Transformative scholarship.

Loyola University Chicago School of Law's facultY  are renowned scholars who have earned a reputation for excellence in teaching, publishing, speaking, and public policy—and whose scholarship has a significant impact. Here are highlights of some of the many faculty achievements this year.

John Bronsteen

“Well-Being and Public Policy,” in The Oxford Handbook of Law and Economics (2017) (coauthor).

Bronsteen’s research applies the findings of hedonic psychology to civil settlement, criminal punishment, and regulatory decision-making. This chapter discusses the emergence of psychological research measuring subjective well-being and how it is used to create new social indicators.

Samuel Brunson

God and the IRS: Accommodating Religious Practice in United States Tax Law (Cambridge University Press, 2018).

Brunson focuses his research on the taxation of investments, investors, and religious institutions. His book describes the problems that can occur when tax meets religion in the United States, and shows how the US government has too often responded to these issues in an unprincipled, ad hoc manner.

Christine Chabot

“Do Justices Time Their Retirements Politically? An Empirical Analysis of the Timing and Outcomes of Supreme Court Retirements in Modern Era,” Utah Law Review (forthcoming 2018).

John Dehn

“Why a President Cannot Authorize the Military to Violate (Most of) the Law of War,” William and Mary Law Review (forthcoming 2018).

Dehn’s research focuses on the intersection of international and U.S. law as it affects military, criminal, and national security issues. His article explains how the Uniform Code of Military Justice implements international laws of war in military criminal law and why this prevents a president from authorizing (most) law of war violations.

James Gathii

The Contested Empowerment of Kenya’s Judiciary 2010–2015: A Historical Institutional Analysis (Sheria Publishing House, 2016).

James Gathii is Loyola’s Wing-Tat Lee Chair in International Law. His distinguished record of scholarship, teaching, and practice in the field of international human rights and trade has made a lasting impact on law and policy in Africa and around the world. The High Court of Kenya in Nairobi cited Gathii’s book with approval in a recent court decision holding that the fundamental right of judicial review is grounded in the 2010 Constitution of Kenya.

Cynthia Ho

“An Active Learning Approach to Teaching Tough Topics: Personal Jurisdiction as an Example,” 65 Journal of Legal Education 772 (2016) (coauthor).

Ho is the Clifford E. Vickrey Research Professor and director of Loyola’s Intellectual Property Program. She has made significant scholarship contributions to the areas of civil procedure, international intellectual biotechnology, and health care policy. Her article coauthored with Angela Upchurch (BA ’98, JD ’01) and Susan Giles tells how tough topics like personal jurisdiction can be made more accessible to students and easier to teach.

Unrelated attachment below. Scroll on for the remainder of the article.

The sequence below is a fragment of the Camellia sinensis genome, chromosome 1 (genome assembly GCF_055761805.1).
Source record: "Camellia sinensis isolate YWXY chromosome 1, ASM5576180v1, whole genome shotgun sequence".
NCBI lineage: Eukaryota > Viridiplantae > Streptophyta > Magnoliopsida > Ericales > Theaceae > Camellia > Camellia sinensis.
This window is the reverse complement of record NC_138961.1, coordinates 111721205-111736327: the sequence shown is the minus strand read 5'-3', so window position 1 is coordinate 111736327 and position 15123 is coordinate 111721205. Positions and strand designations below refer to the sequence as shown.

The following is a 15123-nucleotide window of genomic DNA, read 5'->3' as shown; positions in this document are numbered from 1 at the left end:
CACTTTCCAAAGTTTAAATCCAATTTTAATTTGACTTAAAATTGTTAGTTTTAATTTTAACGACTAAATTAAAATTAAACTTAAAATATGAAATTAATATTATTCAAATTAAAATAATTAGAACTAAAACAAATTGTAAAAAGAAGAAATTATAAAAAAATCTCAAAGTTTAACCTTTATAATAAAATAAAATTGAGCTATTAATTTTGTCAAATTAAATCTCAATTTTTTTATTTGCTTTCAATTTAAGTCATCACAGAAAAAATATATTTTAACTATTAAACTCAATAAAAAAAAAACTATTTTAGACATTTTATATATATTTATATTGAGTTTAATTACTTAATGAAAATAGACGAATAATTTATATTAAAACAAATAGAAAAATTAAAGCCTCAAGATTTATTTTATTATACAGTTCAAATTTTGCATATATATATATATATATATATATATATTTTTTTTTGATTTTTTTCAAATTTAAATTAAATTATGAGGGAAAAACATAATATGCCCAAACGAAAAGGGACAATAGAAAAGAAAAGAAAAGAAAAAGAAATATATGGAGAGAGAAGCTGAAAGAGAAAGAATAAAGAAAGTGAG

Michael Kaufman

Learning Civil Procedure (West, 3rd ed., 2018).


The Pre-K Home Companion: Learning the Importance of Early Childhood Education and Choosing the Best Program for Your Family (Rowman & Littlefield, 2016) (coauthor).

Kaufman is the dean of the School of Law and is widely published in a number of areas including early childhood education. His book, The Pre-K Home Companion: Learning the Importance of Early Childhood Education and Choosing the Best Program for Your Family, offers an overview of research that shows how positive early childhood experiences develop cognitive and socioemotional abilities that lead to desirable outcomes.

Margaret Moses

The Principles and Practice of International Commercial Arbitration (Cambridge 3rd ed., 2017).

Moses is an internationally recognized scholar in the field of international commercial arbitration and the director of Loyola’s International Law and Practice Program. Now in its third edition, her book has been used around the world to explain how and why arbitration works, providing a concrete approach to the important means of resolving commercial disputes.

Jordan Paradise

“Regulatory Silence at the FDA,” Minnesota Law Review (2018).

Paradise writes on topics at the intersection of law and the life sciences, including drug and medical device innovation and regulation.­ This article discusses underlying drivers for bio-pharmaceutical consolidation, potential links to real-time drug pricing controversies, and the role of FTC oversight.

Juan Perea

“Echoes of Slavery II: How Slavery’s Legacy Distorts Democracy,” 51 UC Davis Lave Review 1081 (2018).